Tuesday, April 7, 2020

Holy Week 2020: Remembering My Future

Holy Week 2020: Remembering My Future 

Wholly Spirit-drawn to Him - 2010

After the Sermon, 2017

Drawn Clothes to Him, 2013

Jonah Palimpsest, 2020

By Tom Wachunas

   Rather, clothe yourselves with the Lord Jesus Christ…  - Romans 13:14a

You are all sons of God through faith in Jesus Christ, for all of you who were baptized into Christ have clothed yourselves with Christ. – Galatians 3: 26-27

For as Jonah was three days and three nights in the belly of a huge fish, so the Son of Man will be three days and three nights in the heart of the earth.  – Matthew 12:40

“…For I know the plans I have for you,” declares the Lord, “plans to prosper you and not to harm you, plans to give you hope and a future. Then you will call upon me and come and pray to me, and I will listen to you. You will seek me and find me when you seek me with all your heart. I will be found by you,” declares the Lord, “and will bring you back from captivity…”  - Jeremiah 29:11-14

   For nearly 20 years, my modest home studio has not been merely a room where I act like an artist. It is a place where worship happens. Not worship of the marks or objects I create, but worship of the One who created me to make them. It is a place where I gratefully listen, meditate, pray, and sing, so to speak, with my hands.

   Additionally, ARTWACH has often been a  platform for addressing the Christocentric motifs of my work. For those of you less familiar with what I mean, I offer two examples, inviting you here to pause, click on and open these two hyperlinks, and read my fervent comments on a work from 2017, “After the Sermon,”  and another from 2013, “Drawn Clothes to Him,” both pictured at the top of this post.

   Just a few days ago I finished “Jonah Palimpsest.” Mirriam-Webster Dictionary defines palimpsest as: (1) writing material (such as a parchment or tablet) used one or more times after earlier writing has been erased; (2) something having usually diverse layers or aspects apparent beneath the surface.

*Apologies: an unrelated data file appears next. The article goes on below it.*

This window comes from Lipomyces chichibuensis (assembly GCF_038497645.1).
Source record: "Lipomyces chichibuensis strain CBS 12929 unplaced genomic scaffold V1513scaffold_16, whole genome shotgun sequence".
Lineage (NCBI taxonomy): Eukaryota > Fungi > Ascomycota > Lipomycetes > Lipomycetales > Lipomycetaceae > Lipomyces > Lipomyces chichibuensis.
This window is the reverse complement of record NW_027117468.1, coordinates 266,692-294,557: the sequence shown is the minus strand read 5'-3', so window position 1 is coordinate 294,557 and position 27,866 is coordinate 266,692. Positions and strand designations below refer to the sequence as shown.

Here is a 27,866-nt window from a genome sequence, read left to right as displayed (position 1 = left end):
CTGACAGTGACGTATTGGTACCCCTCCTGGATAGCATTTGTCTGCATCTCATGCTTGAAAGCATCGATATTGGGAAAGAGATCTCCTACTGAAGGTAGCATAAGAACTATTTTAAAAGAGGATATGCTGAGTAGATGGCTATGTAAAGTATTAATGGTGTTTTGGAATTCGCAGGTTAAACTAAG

Lately I’ve been experiencing a renewed fascination with the stylized iconography of illustrated Gospel manuscripts, prayer books, hymnals, and portable devotional images from the Middle Ages. To my mind and heart, that era’s art – replete with signs and symbols so often saturated with luminous hues that bespeak an inspiring and eternal presence - transcended worldly humanism to make the Divine somehow accessible, the supernatural tangible.

   My acrylic painting was made on a wood panel supporting a layer of sheer wrinkled fabric and crinkled translucent paper. The purplish Greek text that frames it comes from the first words in the Gospel of John, equating the person of Jesus with God and God’s word (logos) itself - In the beginning was the Word, and the Word was with God, and the Word was God:

ν ρχ ν λόγος, κα λόγος ν πρς τν θεόν, κα θες ν λόγος.

That tiny scroll held by Jonah as he emerges from the belly of the beast bears the Greek words, from Luke 24:34, The Lord is risen indeed:

 τι ντως γέρθη κύριος

   So why this picture of Jonah? Call it one artist’s Holy Week meditation. The Biblical narrative of Jonah is a distinct pre-figuring, or ‘type’ of the risen Christ. Victorious over death, he is the fulfillment of a promise, the hope and rescue of an afflicted, fallen-away world. My painting is nothing more, and nothing less, than a prayer of gratitude for the infinite love of a Father-Creator who, in Jesus, wants nothing more, and nothing less, than to raise us up to be with him  forever.

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